July 13, 2021
What’s the future for solar energy in Asia?
Credit: photo by spanginator is licensed under CC BY-SA 2.0
Solar energy slowed by the industry’s China-centric supply chain
On June 28, in China, the Baihetan dam opened after a successful 72-hour trial run. The station is expected to generate about 62.4 terawatt hours of electricity every year to the provinces of Jiangsu and Zhejiang. Though it was a reminder that hydroelectricity was still the world’s most widely used renewable energy source, policies and markets have increasingly shifted towards solar energy.
Last October, the International Energy Agency, or IEA, found that solar is the cheapest form of energy for many countries and the fastest growing renewable in the world. Photovoltaic cells which make up solar panels are now consistently cheaper than coal or gas fired power plants in most countries. The solar industry however is beginning to slow down due to supply chain issues tracing to China.
Solar panels require steel for racks holding the panels in place, polysilicon and copper in the solar cells, not to mention the shipping costs, all of which have soared in price with the Covid-19 pandemic. China, leading the world’s solar market, has raised prices for solar panels 20 to 40 percent following the rise in the price of polysilicon. This has caused delays in countries relying on Chinese solar modules to be shipped in time and pushed US project developers, among others in Europe, to re-think their timelines for solar energy plans.
On top of all this, the Chinese solar power industry is facing accusations of human rights abuses, specifically claims that companies producing polysilicon in Xinjiang are using forced labour. About 80 percent of its global production comes from China, and about half of that comes from Xinjiang.
Earlier this year, the Globe and Mail published an investigation into Canadian Solar, alleging ties to forced labour practices in its manufacturing supply chain in China. Though the Canadian solar panel maker has denied these allegations, the US and Europe had already expressed concerns of forced labour in the Chinese solar panel industry.
In June, the US restricted four Chinese silicon-producing companies from exporting silicon to the US, requiring them to obtain special permission and further slowing the global rise of solar power. This in turn has caused Chinese panel makers to prioritise domestic supply, affecting other countries, not just the US.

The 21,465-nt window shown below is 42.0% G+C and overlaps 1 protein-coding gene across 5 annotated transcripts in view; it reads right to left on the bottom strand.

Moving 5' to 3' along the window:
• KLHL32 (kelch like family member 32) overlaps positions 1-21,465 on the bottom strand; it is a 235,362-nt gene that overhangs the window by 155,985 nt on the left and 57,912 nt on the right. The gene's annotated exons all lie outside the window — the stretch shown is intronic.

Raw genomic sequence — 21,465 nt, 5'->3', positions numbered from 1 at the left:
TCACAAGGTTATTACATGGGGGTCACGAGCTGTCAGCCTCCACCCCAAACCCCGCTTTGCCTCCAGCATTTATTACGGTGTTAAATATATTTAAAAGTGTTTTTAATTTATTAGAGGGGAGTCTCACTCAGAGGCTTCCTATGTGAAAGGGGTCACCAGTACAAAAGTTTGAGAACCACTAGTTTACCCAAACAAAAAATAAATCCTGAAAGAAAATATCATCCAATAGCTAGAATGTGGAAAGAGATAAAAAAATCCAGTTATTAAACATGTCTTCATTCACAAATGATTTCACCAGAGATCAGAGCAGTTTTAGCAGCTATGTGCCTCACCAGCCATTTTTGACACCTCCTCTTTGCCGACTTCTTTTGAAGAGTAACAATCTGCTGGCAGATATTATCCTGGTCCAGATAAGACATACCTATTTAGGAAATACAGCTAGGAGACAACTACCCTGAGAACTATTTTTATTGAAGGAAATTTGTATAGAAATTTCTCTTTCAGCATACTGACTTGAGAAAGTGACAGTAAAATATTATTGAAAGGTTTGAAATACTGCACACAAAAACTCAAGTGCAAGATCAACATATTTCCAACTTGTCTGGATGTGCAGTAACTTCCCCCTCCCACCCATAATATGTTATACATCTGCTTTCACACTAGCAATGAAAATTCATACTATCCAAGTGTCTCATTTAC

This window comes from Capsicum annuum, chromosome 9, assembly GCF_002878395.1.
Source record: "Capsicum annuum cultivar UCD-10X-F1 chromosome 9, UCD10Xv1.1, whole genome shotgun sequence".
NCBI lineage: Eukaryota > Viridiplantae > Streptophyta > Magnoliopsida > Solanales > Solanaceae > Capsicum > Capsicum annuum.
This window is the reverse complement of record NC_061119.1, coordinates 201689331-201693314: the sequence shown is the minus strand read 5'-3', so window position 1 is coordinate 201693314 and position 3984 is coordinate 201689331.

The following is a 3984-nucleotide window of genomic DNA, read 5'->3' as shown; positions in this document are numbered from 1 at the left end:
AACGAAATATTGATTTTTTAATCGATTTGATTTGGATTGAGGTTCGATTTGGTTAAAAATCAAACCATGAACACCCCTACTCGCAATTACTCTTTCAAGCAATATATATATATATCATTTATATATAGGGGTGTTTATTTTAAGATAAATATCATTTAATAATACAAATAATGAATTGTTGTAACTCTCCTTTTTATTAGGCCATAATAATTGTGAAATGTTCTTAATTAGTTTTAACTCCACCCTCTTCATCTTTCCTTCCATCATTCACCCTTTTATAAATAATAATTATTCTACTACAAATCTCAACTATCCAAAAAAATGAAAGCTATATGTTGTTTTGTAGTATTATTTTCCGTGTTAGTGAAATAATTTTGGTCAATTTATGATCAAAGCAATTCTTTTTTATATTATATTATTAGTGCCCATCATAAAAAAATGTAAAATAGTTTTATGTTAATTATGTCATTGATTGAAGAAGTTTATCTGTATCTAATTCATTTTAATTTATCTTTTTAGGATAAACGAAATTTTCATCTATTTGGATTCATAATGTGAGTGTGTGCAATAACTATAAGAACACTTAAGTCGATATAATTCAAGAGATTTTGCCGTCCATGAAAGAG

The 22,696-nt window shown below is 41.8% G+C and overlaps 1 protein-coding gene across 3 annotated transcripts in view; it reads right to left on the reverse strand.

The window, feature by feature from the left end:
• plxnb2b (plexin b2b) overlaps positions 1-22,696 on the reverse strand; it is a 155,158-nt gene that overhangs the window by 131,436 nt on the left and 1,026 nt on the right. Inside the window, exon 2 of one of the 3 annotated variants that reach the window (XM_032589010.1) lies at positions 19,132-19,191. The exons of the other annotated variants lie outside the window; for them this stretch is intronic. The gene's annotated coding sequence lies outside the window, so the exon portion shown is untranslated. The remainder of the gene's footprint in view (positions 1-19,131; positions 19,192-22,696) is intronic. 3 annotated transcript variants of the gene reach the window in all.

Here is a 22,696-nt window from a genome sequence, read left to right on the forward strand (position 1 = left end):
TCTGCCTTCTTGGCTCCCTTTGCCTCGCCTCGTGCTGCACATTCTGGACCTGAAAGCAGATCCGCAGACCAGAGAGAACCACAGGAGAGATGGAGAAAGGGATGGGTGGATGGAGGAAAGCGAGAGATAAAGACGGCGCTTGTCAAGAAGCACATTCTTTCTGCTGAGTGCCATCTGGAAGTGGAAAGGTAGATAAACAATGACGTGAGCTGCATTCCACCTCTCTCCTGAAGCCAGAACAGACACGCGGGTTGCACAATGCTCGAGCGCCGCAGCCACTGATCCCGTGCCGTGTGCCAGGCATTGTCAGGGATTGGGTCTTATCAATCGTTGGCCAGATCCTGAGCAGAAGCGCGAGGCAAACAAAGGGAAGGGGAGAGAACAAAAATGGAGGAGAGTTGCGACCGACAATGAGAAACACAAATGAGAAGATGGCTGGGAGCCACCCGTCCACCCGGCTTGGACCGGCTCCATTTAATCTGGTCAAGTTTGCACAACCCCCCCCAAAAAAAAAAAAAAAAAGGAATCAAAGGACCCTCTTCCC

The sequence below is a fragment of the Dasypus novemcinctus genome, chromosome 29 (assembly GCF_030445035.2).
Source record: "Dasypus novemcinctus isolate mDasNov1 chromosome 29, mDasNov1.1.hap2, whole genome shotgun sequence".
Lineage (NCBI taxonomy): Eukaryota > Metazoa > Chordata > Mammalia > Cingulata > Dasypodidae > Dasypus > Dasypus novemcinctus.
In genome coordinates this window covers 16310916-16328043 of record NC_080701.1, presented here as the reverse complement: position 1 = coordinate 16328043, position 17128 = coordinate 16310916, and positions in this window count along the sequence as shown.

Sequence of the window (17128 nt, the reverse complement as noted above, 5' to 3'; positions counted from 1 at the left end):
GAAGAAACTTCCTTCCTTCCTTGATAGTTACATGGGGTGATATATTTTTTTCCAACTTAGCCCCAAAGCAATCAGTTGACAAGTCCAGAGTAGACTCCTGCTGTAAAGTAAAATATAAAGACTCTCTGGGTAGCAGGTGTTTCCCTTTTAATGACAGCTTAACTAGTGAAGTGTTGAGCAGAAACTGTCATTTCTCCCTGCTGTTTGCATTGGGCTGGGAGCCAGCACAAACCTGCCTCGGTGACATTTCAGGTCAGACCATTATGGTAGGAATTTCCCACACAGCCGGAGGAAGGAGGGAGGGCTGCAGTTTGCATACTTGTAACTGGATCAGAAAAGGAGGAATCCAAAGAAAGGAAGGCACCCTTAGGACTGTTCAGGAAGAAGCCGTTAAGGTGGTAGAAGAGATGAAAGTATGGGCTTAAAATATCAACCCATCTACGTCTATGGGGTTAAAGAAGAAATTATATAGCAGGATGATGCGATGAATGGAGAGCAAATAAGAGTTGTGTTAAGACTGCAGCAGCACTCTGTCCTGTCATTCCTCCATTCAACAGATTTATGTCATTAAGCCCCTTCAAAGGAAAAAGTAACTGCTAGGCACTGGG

Thankfully, this situation hasn’t stopped other countries in Asia from planning their own solar energy expansion. Last week, in our fourth episode of Greenbites, we covered two fossil fuel magnates who are looking to invest into solar power in India. And this week, Japan announced it will add about 20,000 megawatts to its 2030 solar power generation target, the equivalent of 20 nuclear power plants, bringing the target to 108,000 megawatts.
Japan generates about 56,000 megawatts in solar as of 2019. Its previous 2030 target was to generate 64,000 megawatts in solar energy, which it is likely to meet at this pace, and hence the recent target increase … perhaps a silver lining for solar in Asia?
The carbon market is about to welcome the world’s largest polluter, but when exactly?
China is currently the world’s largest carbon dioxide emitter by far. In 2018, China emitted 28 percent of the global carbon dioxide, compared to the second country on the list, the US, at 15 percent. And the Earth’s largest emitter is about to launch its very own national emissions trading scheme, or ETS.
In season 1 on our main Sustainable Asia channel, we have briefly covered how the rules of the scheme became official on February 1 this year and how the Shanghai Environment and Energy Exchange, hosting the scheme, would be launched in mid-2021. It is now past that date and Bloomberg had reported that China had missed this target. It is unclear when exactly the exchange will be launched; the state-run Global Times said it may start in July.
What exactly is China’s ETS?
According to Forbes, under current plans, the scheme covers the country’s 2,225 coal or gas-fired power plants. It requires them to report their carbon emissions and total power output between 2019 and 2020. This information will be used to generate an amount of credit, called an allowance, to each facility.
These credits can be surrendered by the facility for the right to emit a set amount of greenhouse gases. If a facility’s emissions exceed its allowance, it must buy additional credits from an exchange. Conversely, if a facility’s emissions fall short of its allowance, it can sell its remaining credits on the exchange.
So this could give policymakers more control over carbon emissions to realise the country’s carbon neutrality goal before 2060. After all, China has no carbon tax and has mainly relied on expanding its renewable energy infrastructure to offset carbon emissions instead of dealing with them more directly. The country did however release plans to set the foundations of its circular economy this week, which includes an increase of renewable energy sources replacing fossil fuels.
Listen to our podcast episode for more green updates for the week! Subscribe to GreenBites and our other podcasts at www.sustainableasia.co. And don’t forget to follow our social media @SustainableAsia so we can keep you up-to-date on green news.
Sustainable Asia’s podcast “GreenBites’’ is hosted by Chermaine Lee, Khoa Tran, Avery Choi and Stella Chen. Producer: Bonnie Au and Executive Producer: Marcy Trent Long
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